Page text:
President Barack Obama’s nomination of Rabbi David Nathan Saperstein as the State Department’s first non-Christian to serve as Ambassador at Large for International Religious Freedom has left some religious observers questioning why the president would give the position to an activist who, they say, has repeatedly spoken out in opposition to basic religious freedoms in the United States.
Rabbi Saperstein, often called “Obama’s rabbi,” is a longtime liberal activist whose organization, the Religious Action Center for Reform Judaism, advocates for expanded legislative support for abortion-on-demand, same-sex “marriage,” and special rights for homosexuals and so-called ‘transgendered’ individuals.
Saperstein himself so strongly supports legalized abortion that he opposed the partial-birth abortion ban, which passed in 2003 with broad bipartisan support. His group also supports so-called “buffer zones” that prohibit pro-life activists from praying or protesting near abortion facilities. The Supreme Court recently ruled that such a buffer zone in Massachusetts was unconstitutional.
Religious freedom groups celebrated the recent Supreme Court ruling striking down ObamaCare’s controversial contraception mandate on the grounds that it violated the religious freedom rights of employers by forcing them to provide full, co-pay free coverage for abortion-causing drugs regardless of their personal religious opposition to abortion. But Saperstein called the ruling “troubling” and said it “presents a significant obstacle to women's equality and health.”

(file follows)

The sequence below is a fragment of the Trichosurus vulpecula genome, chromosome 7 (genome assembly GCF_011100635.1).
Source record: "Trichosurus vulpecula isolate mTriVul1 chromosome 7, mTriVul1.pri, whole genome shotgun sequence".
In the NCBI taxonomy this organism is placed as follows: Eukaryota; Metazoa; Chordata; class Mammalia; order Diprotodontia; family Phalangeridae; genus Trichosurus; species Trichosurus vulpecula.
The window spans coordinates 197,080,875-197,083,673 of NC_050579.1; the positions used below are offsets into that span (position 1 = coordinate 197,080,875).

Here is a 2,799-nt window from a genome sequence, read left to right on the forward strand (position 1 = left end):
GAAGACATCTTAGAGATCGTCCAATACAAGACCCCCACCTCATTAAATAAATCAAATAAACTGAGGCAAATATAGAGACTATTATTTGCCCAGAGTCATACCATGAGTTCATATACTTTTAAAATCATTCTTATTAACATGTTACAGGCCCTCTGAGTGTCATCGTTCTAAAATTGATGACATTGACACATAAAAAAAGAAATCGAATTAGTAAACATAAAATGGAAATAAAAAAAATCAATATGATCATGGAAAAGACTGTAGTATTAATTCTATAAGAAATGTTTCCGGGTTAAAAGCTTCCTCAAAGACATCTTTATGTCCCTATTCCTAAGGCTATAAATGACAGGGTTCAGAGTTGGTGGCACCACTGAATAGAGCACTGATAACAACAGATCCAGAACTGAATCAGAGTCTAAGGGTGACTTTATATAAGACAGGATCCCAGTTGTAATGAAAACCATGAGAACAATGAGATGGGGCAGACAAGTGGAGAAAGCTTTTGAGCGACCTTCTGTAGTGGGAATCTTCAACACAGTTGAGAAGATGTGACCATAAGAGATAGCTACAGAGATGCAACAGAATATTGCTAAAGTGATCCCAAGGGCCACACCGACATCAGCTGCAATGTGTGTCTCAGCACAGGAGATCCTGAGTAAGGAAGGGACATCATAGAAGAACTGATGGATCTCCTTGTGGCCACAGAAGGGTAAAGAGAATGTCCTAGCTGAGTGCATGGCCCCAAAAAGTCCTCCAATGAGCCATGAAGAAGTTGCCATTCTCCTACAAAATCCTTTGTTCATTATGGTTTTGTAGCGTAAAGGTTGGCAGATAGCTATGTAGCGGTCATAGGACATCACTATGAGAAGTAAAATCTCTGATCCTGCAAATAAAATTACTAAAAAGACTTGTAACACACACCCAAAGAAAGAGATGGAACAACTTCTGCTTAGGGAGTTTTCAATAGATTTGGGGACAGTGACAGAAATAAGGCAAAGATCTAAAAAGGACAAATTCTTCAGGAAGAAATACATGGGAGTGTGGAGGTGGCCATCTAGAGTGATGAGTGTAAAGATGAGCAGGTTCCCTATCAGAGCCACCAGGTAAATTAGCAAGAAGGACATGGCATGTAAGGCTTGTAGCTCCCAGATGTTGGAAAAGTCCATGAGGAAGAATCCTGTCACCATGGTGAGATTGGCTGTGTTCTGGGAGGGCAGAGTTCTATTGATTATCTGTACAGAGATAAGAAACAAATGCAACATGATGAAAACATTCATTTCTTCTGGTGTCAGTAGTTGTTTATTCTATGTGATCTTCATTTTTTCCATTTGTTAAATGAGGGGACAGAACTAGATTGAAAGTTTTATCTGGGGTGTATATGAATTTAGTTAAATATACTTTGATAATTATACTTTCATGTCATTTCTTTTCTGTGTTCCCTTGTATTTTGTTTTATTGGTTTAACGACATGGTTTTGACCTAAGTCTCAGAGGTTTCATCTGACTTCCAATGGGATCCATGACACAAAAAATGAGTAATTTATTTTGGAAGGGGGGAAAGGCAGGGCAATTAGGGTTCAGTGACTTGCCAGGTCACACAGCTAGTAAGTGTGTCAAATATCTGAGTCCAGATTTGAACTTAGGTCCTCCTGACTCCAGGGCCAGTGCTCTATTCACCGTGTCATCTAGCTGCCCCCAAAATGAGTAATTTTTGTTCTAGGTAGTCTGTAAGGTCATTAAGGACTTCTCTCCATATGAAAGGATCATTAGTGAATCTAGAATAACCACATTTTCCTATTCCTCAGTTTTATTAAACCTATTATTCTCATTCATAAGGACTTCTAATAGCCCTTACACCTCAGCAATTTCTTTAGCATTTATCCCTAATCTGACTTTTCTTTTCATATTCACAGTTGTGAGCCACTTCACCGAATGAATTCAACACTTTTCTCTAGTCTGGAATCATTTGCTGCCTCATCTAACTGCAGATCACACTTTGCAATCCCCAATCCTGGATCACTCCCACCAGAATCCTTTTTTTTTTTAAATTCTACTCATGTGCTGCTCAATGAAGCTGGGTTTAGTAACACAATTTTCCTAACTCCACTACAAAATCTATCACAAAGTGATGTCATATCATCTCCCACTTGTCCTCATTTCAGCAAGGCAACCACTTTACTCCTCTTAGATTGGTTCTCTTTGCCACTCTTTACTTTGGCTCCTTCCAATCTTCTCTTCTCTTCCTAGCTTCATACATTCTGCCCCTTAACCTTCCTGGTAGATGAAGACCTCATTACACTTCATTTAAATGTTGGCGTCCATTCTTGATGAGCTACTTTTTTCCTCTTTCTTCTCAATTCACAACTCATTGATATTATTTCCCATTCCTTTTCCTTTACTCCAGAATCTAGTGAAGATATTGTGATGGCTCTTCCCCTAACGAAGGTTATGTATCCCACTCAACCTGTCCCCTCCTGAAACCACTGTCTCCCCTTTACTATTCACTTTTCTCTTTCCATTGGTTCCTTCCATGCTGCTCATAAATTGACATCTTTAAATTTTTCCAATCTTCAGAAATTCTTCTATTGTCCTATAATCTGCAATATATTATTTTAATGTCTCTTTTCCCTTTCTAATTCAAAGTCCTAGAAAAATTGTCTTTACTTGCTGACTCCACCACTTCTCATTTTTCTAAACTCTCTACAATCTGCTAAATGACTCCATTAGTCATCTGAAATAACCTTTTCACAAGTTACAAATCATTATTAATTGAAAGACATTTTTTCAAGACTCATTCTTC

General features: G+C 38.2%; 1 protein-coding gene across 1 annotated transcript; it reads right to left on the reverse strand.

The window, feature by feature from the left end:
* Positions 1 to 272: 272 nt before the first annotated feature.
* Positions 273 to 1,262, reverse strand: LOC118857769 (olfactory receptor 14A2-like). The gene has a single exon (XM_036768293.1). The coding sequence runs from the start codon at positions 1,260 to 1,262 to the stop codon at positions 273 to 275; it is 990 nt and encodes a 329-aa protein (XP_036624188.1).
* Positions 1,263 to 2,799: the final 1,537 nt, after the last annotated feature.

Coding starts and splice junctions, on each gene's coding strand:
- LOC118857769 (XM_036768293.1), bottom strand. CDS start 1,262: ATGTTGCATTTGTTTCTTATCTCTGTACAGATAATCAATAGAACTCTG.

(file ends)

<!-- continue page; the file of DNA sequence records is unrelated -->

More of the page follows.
When Democratic lawmakers later introduced a bill that sought to overturn the ruling, Saperstein commended them for “taking swift action to ensure that women do not lose access to critical contraceptive care because of their employers' religious objection.” Meanwhile, he slammed the Republican senators who blocked the bill, saying, “The women of America deserve more than to have their rights thwarted by a filibuster.”
Saperstein has been particularly vocal in his opposition to freedom of religious expression for those who oppose same-sex “marriage” and homosexual behavior on faith-based grounds.
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The rabbi strongly supports the Employment Non-Discrimination Act (ENDA), which would ban employers from “discriminating” based on sexual preference or gender identity. However, religious rights advocates, including the U.S. Conference of Catholic Bishops, have warned that, if passed, ENDA could “punish” those who hold to traditional views of sexuality and biology and force religious employers to make accommodations for behavior they consider sinful – allowing their workers to cross-dress in the workplace, for example, or even demanding they cover employees’ sex-change procedures.
Earlier this month, when President Obama issued executive orders imposing ENDA-like rules on federal employers and contractors, Saperstein was by his side for the signing in the East Room of the White House.
In a statement, the rabbi said he was “elated” by the executive orders, but felt they didn’t go far enough: “We had hoped the President might use this opportunity to reverse the Bush executive order allowing for religious discrimination by religious organizations receiving federal contracts,” Saperstein said.
Rob Schwarzwalder, senior vice president for the Family Research Council, said he hopes Saperstein is “an effective and assertive advocate” for people who face religious persecution, but says his “well-known liberalism is troubling.”
“All Americans should pray that the Rabbi will be a lion for religious liberty, and with everyone of good will, I want to give him the benefit of the doubt when it comes to defending and advancing religious liberty worldwide,” he wrote in a blog post. “However, given his personal convictions and public associations, I confess to having more than a few apprehensions.”